Last week I discussed what you can do to overcome a panic attack. Not much can be found as far as how to help someone else who is having a panic attack, so this week I wanted to share a list of do’s and don’ts for the loved ones of those struggling.
1. Do talk to them. Tell them that it is only temporary and that they are going to be okay. Be a calm and reassuring voice during the storm.
1b. Don’t judge or sound patronizing. It may sound silly that I even have to day this, but I have heard many people respond to a loved one’s panic attack with:
“Not this again…”
“Seriously? There is nothing to be afraid of.”
“Why are you always overreacting?”
Don’t do that. The last thing they need to feel is guilty for having a panic attack. It is not something that they have any control over in the moment.
2. Do encourage them to breathe. Panic attacks frequently result in short, shallow breathing. Encouraging someone to take slow, deep breaths can help to reset their body’s response to the percieved threat. It will help calm their mind and body.
2b. Don’t tell them to calm down or relax. This just isn’t going to be helpful. There is a big difference between telling someone to calm down and walking them through an activity to help them achieve calm.
Telling someone to calm down or relax in the midst of a panic attack is only going to make them feel worse. Trust me.
3. Do give them permission to move. If they are in an environment where there is a lot of noise or a lot of people, take them somewhere quiet. Wide open spaces can often intensify feelings of anxiety. Try to find somewhere quiet where there is less stimulation.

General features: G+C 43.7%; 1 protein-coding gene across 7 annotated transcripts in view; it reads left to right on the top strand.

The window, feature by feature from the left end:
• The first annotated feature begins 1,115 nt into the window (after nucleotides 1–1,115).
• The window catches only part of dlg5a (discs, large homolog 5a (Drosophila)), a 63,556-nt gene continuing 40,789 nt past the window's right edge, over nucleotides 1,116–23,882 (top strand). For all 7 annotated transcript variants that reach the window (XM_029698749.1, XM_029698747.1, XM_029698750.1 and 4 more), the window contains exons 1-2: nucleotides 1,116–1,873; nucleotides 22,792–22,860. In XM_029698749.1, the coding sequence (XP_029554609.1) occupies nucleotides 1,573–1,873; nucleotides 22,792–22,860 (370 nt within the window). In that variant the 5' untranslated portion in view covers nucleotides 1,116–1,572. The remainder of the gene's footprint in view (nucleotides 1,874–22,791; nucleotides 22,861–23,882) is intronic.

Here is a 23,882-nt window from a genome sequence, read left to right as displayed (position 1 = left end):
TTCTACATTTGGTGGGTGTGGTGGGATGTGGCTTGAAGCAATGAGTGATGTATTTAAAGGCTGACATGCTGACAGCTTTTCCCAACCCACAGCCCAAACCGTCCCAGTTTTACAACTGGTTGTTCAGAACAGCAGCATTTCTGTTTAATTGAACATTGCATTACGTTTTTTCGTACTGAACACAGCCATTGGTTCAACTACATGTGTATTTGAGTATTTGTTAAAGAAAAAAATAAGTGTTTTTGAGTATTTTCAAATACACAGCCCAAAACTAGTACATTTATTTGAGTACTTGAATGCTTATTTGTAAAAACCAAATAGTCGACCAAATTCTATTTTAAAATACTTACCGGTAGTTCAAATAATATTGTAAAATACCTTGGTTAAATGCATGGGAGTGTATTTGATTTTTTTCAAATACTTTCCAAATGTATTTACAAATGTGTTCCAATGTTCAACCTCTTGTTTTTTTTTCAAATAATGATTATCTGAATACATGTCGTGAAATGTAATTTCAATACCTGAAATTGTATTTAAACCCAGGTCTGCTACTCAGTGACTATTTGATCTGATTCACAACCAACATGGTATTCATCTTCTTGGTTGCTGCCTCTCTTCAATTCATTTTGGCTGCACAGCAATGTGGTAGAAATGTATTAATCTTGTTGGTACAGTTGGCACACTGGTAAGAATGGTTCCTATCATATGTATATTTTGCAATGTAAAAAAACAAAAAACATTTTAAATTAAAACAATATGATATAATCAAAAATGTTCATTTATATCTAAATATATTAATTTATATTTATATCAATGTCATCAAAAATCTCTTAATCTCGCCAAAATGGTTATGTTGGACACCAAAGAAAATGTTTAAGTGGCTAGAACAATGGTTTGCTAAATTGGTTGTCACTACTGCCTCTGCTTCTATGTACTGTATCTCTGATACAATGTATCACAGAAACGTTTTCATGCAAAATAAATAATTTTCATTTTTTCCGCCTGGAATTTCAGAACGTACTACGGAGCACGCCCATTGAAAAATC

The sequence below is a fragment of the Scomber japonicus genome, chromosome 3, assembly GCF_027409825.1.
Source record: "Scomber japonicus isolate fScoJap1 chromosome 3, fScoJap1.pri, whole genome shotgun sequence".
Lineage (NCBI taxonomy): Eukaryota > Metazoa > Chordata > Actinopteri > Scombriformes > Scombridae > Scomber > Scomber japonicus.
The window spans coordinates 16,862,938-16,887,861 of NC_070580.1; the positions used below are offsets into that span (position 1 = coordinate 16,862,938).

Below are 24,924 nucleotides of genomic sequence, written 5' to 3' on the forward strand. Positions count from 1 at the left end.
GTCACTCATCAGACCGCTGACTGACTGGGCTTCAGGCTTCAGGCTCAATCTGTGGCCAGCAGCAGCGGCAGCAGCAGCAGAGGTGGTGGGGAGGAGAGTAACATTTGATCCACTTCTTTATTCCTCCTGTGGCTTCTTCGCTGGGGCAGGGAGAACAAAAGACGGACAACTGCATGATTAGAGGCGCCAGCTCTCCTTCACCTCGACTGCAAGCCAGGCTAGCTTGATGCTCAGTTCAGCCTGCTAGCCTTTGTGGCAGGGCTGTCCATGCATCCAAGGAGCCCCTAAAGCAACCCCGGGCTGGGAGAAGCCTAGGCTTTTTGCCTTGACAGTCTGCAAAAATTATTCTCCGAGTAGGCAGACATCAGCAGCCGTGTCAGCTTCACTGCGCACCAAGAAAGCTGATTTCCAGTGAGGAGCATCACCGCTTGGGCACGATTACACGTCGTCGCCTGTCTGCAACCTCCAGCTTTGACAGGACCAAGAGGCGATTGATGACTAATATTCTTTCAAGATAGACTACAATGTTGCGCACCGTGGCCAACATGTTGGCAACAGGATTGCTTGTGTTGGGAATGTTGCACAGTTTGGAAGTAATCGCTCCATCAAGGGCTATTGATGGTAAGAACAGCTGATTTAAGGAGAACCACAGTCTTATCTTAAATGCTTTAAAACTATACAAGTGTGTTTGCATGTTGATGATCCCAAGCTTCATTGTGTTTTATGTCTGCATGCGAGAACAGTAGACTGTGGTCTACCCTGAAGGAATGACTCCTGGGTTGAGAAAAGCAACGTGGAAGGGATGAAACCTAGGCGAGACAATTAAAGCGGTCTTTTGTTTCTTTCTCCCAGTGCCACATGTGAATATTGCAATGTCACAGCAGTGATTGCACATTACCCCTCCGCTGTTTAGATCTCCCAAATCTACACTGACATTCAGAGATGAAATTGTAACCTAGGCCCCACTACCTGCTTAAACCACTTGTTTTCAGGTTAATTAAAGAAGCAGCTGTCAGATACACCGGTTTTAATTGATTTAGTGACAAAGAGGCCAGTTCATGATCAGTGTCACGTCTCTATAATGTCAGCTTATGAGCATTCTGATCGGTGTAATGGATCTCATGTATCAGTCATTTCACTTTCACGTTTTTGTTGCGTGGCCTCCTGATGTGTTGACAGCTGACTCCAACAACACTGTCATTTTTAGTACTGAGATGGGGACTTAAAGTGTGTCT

3b. Don’t leave. Stay with them. Let them know that you will continue to make sure that they are safe. Being with someone when they are having a panic attack can be frustrating, even annoying. Don’t let those feelings keep you from being a safe person for them. If it’s frustrating for you, imagine how they feel!
4. Do try to engage the person in conversation. If you are close to the person or have known them for a long time, you know what topics may pique their interest. Casually bring up a topic to help provide a way out of the anxiety.
4b. Don’t attempt to distract the person. “Hey, look at that tree!” is not likely to help. Your attempts to distract will be perceived as such and will likely frustrate the person. Don’t be too directive. You can offer suggestions, but don’t try to steer.
5. Do show curiosity. After the panic attack has resolved, don’t be afraid to ask your loved one about their experience. They may not be able to answer, so just show them that you support them and want to help by understanding more about their experience.
5b. Don’t ask them why they had a panic attack. Why questions often put a person on the defensive; they feel like they have to validate their experience. They may not even know what triggered the panic attack and may be frustrated by their inability to answer.
Be gentle. Be curious. Show compassion. Encourage them to seek help if they have not done so already. But above all, continue to love and support them as you always have (or better).
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